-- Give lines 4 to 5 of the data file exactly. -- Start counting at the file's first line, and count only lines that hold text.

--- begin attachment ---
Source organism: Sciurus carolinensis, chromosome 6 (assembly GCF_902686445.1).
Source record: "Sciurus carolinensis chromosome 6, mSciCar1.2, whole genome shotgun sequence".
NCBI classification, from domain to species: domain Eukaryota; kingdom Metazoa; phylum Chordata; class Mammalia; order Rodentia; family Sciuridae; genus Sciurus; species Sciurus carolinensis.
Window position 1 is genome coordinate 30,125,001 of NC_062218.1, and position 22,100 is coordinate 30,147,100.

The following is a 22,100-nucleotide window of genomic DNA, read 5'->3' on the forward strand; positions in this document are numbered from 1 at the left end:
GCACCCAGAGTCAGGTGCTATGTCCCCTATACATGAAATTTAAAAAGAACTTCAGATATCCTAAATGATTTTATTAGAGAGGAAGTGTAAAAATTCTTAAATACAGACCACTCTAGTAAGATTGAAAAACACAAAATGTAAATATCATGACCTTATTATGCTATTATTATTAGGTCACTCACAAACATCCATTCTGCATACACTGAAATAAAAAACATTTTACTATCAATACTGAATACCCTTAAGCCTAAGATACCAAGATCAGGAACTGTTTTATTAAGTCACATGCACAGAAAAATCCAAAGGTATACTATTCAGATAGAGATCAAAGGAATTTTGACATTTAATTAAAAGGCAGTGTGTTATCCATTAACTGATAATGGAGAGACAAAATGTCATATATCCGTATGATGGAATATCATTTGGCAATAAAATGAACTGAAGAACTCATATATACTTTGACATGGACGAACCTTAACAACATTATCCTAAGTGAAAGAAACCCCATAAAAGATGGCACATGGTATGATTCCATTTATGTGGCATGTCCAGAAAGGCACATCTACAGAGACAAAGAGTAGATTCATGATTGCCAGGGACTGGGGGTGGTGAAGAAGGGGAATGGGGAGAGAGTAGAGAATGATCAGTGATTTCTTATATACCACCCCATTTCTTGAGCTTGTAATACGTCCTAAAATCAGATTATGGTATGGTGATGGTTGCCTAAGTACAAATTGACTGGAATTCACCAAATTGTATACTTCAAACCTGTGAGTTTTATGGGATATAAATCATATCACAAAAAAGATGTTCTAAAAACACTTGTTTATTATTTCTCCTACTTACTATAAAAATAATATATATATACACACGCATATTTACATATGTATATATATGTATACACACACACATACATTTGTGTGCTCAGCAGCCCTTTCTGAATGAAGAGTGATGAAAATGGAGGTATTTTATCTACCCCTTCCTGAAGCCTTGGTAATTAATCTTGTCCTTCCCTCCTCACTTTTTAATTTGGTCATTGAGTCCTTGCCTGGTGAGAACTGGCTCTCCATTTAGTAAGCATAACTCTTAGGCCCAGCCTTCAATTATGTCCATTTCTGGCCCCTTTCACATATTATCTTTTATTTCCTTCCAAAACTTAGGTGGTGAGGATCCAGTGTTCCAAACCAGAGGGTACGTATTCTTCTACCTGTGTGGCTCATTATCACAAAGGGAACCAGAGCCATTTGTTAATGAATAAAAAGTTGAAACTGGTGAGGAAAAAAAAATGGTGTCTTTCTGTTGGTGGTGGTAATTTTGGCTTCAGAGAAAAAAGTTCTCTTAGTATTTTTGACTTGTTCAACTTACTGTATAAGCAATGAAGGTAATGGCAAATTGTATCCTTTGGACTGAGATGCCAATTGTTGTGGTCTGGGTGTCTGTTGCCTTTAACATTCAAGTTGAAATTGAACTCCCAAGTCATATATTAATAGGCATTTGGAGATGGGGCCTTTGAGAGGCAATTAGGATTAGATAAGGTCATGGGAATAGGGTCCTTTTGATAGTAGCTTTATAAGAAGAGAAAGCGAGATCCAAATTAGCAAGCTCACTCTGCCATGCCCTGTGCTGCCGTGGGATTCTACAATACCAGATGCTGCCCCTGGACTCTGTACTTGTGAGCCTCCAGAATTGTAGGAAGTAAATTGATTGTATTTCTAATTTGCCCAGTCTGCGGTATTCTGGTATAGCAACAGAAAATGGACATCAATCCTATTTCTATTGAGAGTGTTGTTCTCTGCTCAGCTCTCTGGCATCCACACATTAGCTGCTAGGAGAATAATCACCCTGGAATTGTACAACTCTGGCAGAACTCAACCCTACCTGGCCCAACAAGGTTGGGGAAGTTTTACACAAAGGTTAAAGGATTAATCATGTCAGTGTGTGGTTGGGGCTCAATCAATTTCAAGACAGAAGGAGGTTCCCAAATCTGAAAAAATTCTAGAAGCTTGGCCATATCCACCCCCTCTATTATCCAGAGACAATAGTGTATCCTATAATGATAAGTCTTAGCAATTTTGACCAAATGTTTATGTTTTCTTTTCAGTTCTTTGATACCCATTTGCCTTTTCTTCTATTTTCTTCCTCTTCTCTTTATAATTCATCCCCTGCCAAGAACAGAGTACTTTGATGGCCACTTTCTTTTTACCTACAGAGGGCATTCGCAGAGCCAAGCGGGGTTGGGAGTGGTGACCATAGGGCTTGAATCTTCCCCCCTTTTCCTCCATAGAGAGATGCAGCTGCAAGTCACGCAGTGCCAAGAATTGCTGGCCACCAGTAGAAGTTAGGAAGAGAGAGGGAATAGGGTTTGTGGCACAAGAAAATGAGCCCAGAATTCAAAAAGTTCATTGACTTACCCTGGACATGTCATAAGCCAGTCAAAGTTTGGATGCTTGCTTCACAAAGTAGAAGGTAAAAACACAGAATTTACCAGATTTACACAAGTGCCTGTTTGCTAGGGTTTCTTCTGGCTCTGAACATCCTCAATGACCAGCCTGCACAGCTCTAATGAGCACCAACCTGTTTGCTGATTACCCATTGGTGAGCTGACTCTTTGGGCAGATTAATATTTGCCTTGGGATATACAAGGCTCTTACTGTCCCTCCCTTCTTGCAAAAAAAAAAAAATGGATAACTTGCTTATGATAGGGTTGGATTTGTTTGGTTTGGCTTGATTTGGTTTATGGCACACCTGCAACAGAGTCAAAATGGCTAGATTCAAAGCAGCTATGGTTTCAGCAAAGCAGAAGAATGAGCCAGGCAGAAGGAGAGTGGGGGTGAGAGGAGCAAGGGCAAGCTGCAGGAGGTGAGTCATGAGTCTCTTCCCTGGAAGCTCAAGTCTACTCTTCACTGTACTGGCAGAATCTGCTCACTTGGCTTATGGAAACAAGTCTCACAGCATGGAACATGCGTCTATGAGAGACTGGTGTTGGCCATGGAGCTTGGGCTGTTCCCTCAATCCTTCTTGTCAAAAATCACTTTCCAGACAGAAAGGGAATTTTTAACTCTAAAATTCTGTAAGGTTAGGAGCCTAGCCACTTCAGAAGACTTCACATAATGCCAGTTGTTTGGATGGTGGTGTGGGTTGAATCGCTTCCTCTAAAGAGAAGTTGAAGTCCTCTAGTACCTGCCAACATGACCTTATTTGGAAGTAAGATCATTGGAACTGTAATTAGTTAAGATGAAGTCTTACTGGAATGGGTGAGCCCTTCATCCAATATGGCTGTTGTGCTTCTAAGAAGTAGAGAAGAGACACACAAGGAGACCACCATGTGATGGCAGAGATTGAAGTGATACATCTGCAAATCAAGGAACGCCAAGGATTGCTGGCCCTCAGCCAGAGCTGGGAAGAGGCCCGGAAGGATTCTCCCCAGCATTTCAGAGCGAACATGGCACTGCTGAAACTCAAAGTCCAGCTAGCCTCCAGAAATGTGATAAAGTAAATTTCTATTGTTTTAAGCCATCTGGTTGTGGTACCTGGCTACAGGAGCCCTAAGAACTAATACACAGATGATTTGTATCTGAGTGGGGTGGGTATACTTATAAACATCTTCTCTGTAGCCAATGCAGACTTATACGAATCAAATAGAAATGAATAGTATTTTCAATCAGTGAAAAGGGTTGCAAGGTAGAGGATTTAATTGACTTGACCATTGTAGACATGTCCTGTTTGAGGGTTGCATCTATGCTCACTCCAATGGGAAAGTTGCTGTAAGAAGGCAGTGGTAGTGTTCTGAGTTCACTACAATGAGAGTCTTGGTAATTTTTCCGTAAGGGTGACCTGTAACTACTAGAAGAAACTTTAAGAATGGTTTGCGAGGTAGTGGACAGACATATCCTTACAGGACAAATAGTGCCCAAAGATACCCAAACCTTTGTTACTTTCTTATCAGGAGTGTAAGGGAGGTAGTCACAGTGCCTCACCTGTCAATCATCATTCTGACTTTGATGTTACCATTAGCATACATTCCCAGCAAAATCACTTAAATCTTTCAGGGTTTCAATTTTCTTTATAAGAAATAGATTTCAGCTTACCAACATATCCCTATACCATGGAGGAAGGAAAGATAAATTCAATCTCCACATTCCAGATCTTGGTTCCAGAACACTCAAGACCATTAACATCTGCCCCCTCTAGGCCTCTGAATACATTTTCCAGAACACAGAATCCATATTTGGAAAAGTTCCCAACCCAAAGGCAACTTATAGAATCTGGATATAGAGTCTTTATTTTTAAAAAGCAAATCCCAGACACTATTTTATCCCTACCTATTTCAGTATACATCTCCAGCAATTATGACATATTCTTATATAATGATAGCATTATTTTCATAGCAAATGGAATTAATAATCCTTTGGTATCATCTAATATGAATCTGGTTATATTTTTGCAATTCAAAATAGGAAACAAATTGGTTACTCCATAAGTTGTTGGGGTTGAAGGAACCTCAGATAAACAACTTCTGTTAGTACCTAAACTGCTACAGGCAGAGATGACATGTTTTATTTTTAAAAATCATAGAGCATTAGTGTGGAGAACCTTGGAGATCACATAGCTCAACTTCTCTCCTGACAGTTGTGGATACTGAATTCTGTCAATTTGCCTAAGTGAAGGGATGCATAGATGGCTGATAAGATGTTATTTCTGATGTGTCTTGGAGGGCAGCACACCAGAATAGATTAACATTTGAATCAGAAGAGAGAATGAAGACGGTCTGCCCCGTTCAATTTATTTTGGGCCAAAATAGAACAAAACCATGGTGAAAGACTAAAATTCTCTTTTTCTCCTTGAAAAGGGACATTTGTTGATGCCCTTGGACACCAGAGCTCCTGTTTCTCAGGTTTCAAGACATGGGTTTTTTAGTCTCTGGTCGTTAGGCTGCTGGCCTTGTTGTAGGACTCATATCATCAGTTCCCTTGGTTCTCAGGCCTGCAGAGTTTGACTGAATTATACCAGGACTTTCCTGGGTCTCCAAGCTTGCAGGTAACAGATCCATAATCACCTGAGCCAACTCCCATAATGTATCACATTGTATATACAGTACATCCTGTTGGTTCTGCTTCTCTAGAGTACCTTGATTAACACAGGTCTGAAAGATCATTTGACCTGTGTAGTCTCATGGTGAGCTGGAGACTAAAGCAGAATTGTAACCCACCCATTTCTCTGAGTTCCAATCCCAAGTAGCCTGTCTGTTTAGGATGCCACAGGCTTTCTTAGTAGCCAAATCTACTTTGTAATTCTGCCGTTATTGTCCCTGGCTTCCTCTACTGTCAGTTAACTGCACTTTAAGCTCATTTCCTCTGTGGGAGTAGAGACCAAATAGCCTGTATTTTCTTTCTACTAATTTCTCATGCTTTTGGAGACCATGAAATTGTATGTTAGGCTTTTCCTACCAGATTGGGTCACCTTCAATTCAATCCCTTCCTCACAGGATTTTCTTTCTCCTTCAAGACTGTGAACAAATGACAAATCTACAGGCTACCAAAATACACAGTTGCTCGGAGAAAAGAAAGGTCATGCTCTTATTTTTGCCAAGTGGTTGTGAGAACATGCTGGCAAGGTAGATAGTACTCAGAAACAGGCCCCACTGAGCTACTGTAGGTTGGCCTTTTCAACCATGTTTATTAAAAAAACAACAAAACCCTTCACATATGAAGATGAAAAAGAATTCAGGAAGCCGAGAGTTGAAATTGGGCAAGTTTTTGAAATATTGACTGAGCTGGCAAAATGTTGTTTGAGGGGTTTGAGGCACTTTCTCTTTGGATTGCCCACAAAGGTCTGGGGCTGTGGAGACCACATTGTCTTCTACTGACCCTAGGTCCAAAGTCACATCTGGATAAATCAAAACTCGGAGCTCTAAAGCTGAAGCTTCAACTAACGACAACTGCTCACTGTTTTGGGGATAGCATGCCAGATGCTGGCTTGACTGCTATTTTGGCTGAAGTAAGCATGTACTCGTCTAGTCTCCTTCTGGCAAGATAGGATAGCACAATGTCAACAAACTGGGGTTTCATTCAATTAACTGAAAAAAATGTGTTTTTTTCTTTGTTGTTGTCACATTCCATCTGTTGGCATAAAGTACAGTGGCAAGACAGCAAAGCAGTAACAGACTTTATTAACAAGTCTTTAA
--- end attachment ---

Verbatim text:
Window position 1 is genome coordinate 30,125,001 of NC_062218.1, and position 22,100 is coordinate 30,147,100.

The following is a 22,100-nucleotide window of genomic DNA, read 5'->3' on the forward strand; positions in this document are numbered from 1 at the left end: